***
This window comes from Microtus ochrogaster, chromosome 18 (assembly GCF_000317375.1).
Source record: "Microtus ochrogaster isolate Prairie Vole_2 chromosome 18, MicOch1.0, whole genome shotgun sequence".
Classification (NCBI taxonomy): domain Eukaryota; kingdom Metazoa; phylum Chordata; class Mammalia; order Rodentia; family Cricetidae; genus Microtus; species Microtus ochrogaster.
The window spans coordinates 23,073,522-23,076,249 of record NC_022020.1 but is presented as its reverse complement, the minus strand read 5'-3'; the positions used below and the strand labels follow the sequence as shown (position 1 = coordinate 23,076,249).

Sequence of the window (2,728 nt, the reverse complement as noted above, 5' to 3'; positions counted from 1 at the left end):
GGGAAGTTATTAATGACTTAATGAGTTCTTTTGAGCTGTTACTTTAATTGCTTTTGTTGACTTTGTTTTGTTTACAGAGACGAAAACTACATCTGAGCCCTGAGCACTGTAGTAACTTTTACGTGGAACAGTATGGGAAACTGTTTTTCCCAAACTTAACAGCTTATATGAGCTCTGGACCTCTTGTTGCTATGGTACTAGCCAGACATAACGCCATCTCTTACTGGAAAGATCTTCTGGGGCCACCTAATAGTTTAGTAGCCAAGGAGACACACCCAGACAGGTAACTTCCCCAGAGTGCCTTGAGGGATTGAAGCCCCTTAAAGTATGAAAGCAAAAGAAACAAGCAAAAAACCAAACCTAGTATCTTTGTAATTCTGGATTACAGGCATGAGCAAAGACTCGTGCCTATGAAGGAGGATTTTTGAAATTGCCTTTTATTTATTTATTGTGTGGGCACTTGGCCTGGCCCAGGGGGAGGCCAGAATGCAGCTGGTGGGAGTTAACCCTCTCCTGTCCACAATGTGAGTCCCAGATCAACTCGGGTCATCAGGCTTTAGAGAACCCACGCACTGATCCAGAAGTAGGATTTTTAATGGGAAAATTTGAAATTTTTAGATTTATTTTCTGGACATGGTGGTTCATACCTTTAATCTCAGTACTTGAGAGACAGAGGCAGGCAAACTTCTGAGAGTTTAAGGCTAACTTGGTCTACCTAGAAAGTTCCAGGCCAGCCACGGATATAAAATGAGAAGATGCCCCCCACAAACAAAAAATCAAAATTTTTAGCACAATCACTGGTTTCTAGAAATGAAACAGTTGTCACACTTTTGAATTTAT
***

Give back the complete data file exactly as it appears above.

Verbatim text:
This window comes from Microtus ochrogaster, chromosome 18 (assembly GCF_000317375.1).
Source record: "Microtus ochrogaster isolate Prairie Vole_2 chromosome 18, MicOch1.0, whole genome shotgun sequence".
Classification (NCBI taxonomy): domain Eukaryota; kingdom Metazoa; phylum Chordata; class Mammalia; order Rodentia; family Cricetidae; genus Microtus; species Microtus ochrogaster.
The window spans coordinates 23,073,522-23,076,249 of record NC_022020.1 but is presented as its reverse complement, the minus strand read 5'-3'; the positions used below and the strand labels follow the sequence as shown (position 1 = coordinate 23,076,249).

Sequence of the window (2,728 nt, the reverse complement as noted above, 5' to 3'; positions counted from 1 at the left end):
GGGAAGTTATTAATGACTTAATGAGTTCTTTTGAGCTGTTACTTTAATTGCTTTTGTTGACTTTGTTTTGTTTACAGAGACGAAAACTACATCTGAGCCCTGAGCACTGTAGTAACTTTTACGTGGAACAGTATGGGAAACTGTTTTTCCCAAACTTAACAGCTTATATGAGCTCTGGACCTCTTGTTGCTATGGTACTAGCCAGACATAACGCCATCTCTTACTGGAAAGATCTTCTGGGGCCACCTAATAGTTTAGTAGCCAAGGAGACACACCCAGACAGGTAACTTCCCCAGAGTGCCTTGAGGGATTGAAGCCCCTTAAAGTATGAAAGCAAAAGAAACAAGCAAAAAACCAAACCTAGTATCTTTGTAATTCTGGATTACAGGCATGAGCAAAGACTCGTGCCTATGAAGGAGGATTTTTGAAATTGCCTTTTATTTATTTATTGTGTGGGCACTTGGCCTGGCCCAGGGGGAGGCCAGAATGCAGCTGGTGGGAGTTAACCCTCTCCTGTCCACAATGTGAGTCCCAGATCAACTCGGGTCATCAGGCTTTAGAGAACCCACGCACTGATCCAGAAGTAGGATTTTTAATGGGAAAATTTGAAATTTTTAGATTTATTTTCTGGACATGGTGGTTCATACCTTTAATCTCAGTACTTGAGAGACAGAGGCAGGCAAACTTCTGAGAGTTTAAGGCTAACTTGGTCTACCTAGAAAGTTCCAGGCCAGCCACGGATATAAAATGAGAAGATGCCCCCCACAAACAAAAAATCAAAATTTTTAGCACAATCACTGGTTTCTAGAAATGAAACAGTTGTCACACTTTTGAATTTAT